Virtual management of an education and exercise programme for chronic joint pain
The ESCAPE-pain programme is an evidence-based group intervention for people with chronic joint pain developed by Professor Mike Hurley.
For the past eight years, ESCAPE-pain was hosted by the Health Innovation Network. Orthopaedic Research UK (under licence from Guy’s and St Thomas’ NHS Foundation Trust) now deliver the programme. The programme integrates educational self-management and coping strategies with an exercise regimen individualised for each participant.
ESCAPE-pain was designed to be delivered as a face-to-face group intervention (twice weekly for five/six weeks). The programme teaches people how to self-manage their condition and control their symptoms, but the COVID-19 crisis forced all venues to suspend delivery. The challenge faced by ESCAPE-pain sites was how to support people with knee/hip/back pain who were confined to their homes. As it was unknown how long the restrictions would be in place, these people were at risk of deteriorating while waiting for face-to-face classes to resume. This encouraged sites to find new ways of supporting their patients.
Sites were eager to try meet the needs of their local population and growing waiting lists by piloting ‘virtual’ ESCAPE-pain classes. This meant delivering the facilitated education discussion and exercise session virtually, allowing people to access the programme and continue to receive the necessary support with their condition.
People on existing waiting lists and new referrals who meet the eligibility criteria are offered the option of attending a virtual ESCAPE-pain programme. The process requires participants to be reassessed to identify any deterioration since their last assessment, and to garner their interest in participating in a virtual programme. Participants are provided with a technical induction to the chosen platform, which varies between providers.
The education component is conducted in real-time as a facilitated discussion, using videos or presentations to reinforce key messages. Crucially, the exercise component is also delivered in real-time with a demonstration of the exercise by the facilitator, followed by the class completing the exercise together, observed by the facilitator for technique and safety.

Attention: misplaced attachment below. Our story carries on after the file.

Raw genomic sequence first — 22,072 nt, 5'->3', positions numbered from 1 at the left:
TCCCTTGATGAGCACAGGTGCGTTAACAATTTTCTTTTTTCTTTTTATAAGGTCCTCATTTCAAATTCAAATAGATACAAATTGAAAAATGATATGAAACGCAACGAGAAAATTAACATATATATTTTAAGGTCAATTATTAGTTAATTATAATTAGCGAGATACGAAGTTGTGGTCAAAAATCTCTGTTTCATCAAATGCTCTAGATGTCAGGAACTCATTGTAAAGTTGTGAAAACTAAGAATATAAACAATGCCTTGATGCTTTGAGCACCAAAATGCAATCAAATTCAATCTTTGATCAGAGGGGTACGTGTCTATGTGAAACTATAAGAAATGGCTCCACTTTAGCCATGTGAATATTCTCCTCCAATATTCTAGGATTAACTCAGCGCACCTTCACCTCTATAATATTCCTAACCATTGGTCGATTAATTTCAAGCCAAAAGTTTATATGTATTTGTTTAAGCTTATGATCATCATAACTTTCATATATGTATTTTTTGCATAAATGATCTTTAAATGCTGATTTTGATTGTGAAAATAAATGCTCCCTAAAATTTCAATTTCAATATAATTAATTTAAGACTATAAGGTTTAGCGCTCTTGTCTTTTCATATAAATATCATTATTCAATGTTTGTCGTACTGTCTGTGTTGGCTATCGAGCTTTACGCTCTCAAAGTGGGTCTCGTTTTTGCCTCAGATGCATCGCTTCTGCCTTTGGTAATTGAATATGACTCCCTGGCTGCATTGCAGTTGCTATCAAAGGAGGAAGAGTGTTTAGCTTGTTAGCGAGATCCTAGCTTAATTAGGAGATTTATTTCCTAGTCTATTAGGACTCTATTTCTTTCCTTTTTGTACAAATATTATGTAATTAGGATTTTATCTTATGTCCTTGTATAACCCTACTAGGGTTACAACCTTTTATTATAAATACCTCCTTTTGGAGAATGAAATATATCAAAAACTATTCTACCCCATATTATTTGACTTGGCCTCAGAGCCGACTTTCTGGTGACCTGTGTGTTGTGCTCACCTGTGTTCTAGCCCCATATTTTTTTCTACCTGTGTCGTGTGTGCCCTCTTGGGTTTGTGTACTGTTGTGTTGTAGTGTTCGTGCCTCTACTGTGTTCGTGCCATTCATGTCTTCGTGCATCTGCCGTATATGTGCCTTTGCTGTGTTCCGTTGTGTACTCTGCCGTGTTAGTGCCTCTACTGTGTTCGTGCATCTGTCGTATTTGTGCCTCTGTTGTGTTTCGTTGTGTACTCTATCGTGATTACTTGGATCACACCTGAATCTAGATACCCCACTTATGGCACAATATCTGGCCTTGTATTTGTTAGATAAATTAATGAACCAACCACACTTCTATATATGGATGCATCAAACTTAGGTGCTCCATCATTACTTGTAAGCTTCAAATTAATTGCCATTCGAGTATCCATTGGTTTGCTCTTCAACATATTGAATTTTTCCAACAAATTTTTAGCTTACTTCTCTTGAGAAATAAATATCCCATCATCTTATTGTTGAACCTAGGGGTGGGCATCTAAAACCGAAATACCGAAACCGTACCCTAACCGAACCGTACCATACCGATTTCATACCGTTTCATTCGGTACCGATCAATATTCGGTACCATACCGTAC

Exercises are adapted so that they can be easily replicated in a home environment with no reliance on exercise equipment, and modified to make use of everyday home objects like chairs, tins, towels and so on.
Clinical outcomes for example knee osteoarthritis (OA) outcome score and hip OA outcome scores were collected for the virtual delivery model. Although the initial sample size was small (47 data sets across the country), participants reported improvements across all outcome measures: reduced pain, improved physical function and better quality of life. The magnitude of these changes are very similar to those found in the “real-world” data collected from over 10,000 ESCAPE-pain participants who undertook the face-to-face programme at sites across the UK and in the clinical trial (Hurley et al., 2007).
Between the start of the pandemic to July 2020, the programme was delivered to over 500 participants.
A virtual group-based education and exercise rehabilitation programme delivered across digital platforms.
- Virtual group-based education and exercise rehabilitation programme which replicates the evidence-based face-to-face intervention.
- By participating in the facilitated education discussion which covers different education topics per session, participants learn about their condition and ways in which they can help themselves.
- By being in a group setting, participants give and receive peer support – this helps to build self-awareness, acceptance, hope and improves people’s abilities to cope with their condition.
- By participating in the exercise sessions participants learn how to exercise safely and that exercise can improve their condition.
- Over the course of the programme participants can change their health beliefs and behaviours.
The virtual programme is intended to be accessed by participants at home.
Knee OA outcome score
- Sample size – 33 participants
- Pain – 84.8%
- Function – 75.8%
- Quality of life – 81.8%
Hip OA outcome score
- Sample size – 14 participants
- Pain – 78.6%
- Function – 78.6%
- Quality of life – 92.9%
Find out more
Download further information on the Clinical Effectiveness of a Rehabilitation Program Integrating Exercise, Self-Management, and Active Coping Strategies for Chronic Knee Pain: A Cluster Randomized Trial (PDF, 117 KB)
Central ESCAPE-pain team
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